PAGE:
MANILA – Senator Francis “Kiko” Pangilinan said farmers should be able to use their crops as loan collateral to help them sustain farm operations, especially amid the onslaught of imported rice brought about by the Rice Tariffication law.
“Naniniwala ang ating mga magpapapalay na panibagong paghihirap ang dala nitong Rice Tariffication Law dahil dinelubyo sila ng imported rice na unti-unting pumapatay sa kanila at sa local rice industry (Our rice farmers believe that the Rice Tariffication Law brings new suffering because of the deluge of imported rice that is slowly killing them and the local rice industry),” Pangilinan said, citing the farmers’ comments at the September 3 Senate hearing.
“They need all the help they can get, such as subsidies and loans, so that they will keep on planting and harvesting and cultivating the country’s farm lands,” said the former secretary on food security.
In filing Senate Bill 632 or the proposed Warehouse Receipts Act of 2019, Pangilinan said the 107-year-old Warehouse Receipts law will be updated to allow this.
A warehouse receipt, according to the bill’s explanatory note, is a commercial document evidencing ownership or possession of goods in a warehouse. It is covered under Act No. 2137, or the Warehouse Receipts Law, which was enacted on 5 February 1912.
“The law, as it stands, does not allow farmers to use their crops as collaterals for taking a loan because banks are not able to verify the quantity and quality of crops by virtue of the existing warehouse receipts. This, among other modern and technological advances for transparency and efficiency, needs to be accounted for. Hence, we are pushing for this measure,” Pangilinan said.
Farmers are reeling from the effects of the Rice Tariffication Act where farm-gate prices of palay are at least 17% lower than its 2018 price.
According to the Philippine Statistics Authority, traders are buying palay from farmers at P17.78 per kilo while the Department of Agriculture cites P14.10 per kilo in certain provinces — 34% lower than 2018 prices.
Some farmers, however, said the price of palay has gone down to as low as P7 per kilo.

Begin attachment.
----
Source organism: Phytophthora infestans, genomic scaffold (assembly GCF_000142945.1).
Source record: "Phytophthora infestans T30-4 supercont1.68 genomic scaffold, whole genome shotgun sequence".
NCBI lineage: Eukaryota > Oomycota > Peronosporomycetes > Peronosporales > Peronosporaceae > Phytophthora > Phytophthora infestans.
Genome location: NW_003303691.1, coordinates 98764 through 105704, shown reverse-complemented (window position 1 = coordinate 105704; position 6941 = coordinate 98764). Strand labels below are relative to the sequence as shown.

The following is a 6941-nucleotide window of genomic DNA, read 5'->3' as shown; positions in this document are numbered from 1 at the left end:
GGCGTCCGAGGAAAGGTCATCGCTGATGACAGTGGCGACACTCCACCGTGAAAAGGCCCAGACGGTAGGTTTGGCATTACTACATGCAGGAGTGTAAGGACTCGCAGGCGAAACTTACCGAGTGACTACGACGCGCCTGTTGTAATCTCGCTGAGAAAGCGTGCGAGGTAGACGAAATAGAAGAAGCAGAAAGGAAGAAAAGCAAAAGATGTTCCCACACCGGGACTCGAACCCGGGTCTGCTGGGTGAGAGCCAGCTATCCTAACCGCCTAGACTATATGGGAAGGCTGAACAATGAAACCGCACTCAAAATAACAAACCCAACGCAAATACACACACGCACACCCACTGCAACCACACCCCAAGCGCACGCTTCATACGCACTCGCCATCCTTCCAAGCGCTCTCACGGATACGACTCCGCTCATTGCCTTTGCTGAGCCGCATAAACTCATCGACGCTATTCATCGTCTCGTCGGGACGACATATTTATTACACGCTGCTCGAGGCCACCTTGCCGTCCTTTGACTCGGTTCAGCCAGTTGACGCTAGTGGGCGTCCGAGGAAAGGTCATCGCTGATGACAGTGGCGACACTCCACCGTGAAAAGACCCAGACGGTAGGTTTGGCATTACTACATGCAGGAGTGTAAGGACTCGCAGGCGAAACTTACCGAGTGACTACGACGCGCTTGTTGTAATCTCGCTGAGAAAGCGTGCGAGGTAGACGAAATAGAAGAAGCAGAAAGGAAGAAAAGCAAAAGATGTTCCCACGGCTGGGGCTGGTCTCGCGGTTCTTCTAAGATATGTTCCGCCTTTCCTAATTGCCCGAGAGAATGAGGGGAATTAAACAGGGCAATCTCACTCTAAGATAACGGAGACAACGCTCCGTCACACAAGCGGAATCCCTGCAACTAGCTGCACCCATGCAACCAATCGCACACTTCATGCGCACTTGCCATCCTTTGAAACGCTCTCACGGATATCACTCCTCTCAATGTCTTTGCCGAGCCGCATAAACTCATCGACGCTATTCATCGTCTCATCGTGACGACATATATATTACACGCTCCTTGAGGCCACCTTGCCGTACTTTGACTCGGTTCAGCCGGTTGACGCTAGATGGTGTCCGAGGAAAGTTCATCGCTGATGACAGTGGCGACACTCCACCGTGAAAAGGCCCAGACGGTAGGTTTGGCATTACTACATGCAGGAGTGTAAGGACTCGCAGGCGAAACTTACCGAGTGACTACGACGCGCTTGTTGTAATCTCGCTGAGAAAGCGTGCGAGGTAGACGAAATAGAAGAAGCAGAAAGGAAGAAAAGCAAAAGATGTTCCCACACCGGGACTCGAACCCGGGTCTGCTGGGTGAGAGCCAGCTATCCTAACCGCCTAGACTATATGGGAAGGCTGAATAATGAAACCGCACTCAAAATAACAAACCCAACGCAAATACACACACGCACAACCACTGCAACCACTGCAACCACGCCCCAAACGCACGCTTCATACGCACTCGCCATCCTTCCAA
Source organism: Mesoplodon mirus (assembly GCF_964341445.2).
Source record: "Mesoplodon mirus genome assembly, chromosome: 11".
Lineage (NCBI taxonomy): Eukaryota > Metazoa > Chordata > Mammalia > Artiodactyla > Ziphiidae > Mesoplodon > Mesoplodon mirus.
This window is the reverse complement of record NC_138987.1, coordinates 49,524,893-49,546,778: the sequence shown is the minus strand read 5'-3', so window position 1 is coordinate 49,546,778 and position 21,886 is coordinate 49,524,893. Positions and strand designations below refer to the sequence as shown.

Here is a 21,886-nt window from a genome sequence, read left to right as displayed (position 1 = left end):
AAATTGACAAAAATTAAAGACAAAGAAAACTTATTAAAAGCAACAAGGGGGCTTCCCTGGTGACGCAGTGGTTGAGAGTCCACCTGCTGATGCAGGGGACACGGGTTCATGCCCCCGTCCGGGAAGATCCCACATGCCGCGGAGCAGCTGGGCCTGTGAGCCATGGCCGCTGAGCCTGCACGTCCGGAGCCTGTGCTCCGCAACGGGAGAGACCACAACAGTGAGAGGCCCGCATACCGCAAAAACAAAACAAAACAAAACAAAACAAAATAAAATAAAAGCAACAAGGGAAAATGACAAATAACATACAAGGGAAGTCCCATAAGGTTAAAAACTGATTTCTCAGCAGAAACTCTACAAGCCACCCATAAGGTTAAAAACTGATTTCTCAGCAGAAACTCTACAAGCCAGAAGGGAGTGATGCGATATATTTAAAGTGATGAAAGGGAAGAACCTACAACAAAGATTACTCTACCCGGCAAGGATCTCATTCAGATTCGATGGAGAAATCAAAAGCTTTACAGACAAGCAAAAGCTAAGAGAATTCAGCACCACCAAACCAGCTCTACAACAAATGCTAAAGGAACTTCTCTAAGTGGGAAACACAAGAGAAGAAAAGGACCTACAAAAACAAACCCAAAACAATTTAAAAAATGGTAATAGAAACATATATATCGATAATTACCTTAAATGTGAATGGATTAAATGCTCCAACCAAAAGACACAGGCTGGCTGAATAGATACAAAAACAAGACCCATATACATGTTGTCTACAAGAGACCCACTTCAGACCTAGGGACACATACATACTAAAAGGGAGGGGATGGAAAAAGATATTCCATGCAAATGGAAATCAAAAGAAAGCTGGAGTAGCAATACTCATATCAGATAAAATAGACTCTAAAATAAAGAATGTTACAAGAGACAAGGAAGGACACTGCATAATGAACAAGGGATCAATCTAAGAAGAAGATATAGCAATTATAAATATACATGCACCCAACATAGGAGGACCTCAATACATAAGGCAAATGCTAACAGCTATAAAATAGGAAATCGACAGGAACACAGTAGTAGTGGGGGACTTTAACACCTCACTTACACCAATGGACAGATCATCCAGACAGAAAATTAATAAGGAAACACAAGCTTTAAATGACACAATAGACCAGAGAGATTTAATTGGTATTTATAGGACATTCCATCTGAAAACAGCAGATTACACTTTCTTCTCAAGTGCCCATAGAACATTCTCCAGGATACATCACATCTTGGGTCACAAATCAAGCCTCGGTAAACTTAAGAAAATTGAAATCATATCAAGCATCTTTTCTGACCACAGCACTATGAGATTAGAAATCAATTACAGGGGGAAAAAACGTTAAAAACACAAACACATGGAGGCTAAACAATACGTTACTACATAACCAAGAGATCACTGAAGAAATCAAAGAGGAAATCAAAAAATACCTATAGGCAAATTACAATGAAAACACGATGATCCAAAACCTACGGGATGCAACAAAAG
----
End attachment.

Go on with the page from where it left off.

SBN 632 seeks to modernize the warehouse receipts framework as reliable commercial and financial instruments to help boost trade, business, and farm productivity.
An online warehouse receipts registry will be established, containing relevant information on warehouse receipts, warehouse operators, and warehouses. Only registered and accredited warehouse operators operating registered and accredited warehouses will be able to input in the registry.
“This will be an instrument of transparency that will allow the public, banks, and other financial institutions to access relevant data for validation. Warehouse receipts can serve as evidence and farmers will now have a way to credibly prove their harvest thereby allowing them to secure loans,” Pangilinan said.
The bill also seeks to establish a Warehouse Accreditation Council and a warehouse receipts assurance fund as safeguards to the warehouse receipts framework.
The Warehouse Accreditation Council shall be composed of four permanent members including the Chairperson of the Security and Exchange Commission, the Secretary of Trade and Industry, the Secretary of Finance, and the Secretary of Agriculture. The remaining three members should be warehousing experts to be appointed by at least a majority of the permanent members. The council will be in charge of instituting and operationalizing a system of accreditation and registration for warehouse operators and warehouses, among others.
The proposed warehouse receipts assurance fund will cover losses involving warehouse receipts caused by registry-based failures.
“While this measure will also benefit other industries, we certainly hope that it will further improve the agriculture sector. We hope that farmers will be given more financing options to help improve their yield or for other emergency purposes. We reiterate that progress in the agriculture sector must be measured in the improvement in the lives of farmers,” Pangilinan said.
“We must do everything within our power to empower the farmer,” he said.
Pangilinan recently filed a joint resolution calling for farmers to be directly given emergency cash assistance from the P13 billion collected tariffs and unprogrammed funds under the Rice Tariffication Act. He is also the author of the Sagip Saka Act of 2019 which aims to increase farmer’s incomes by giving farmers direct access to the market.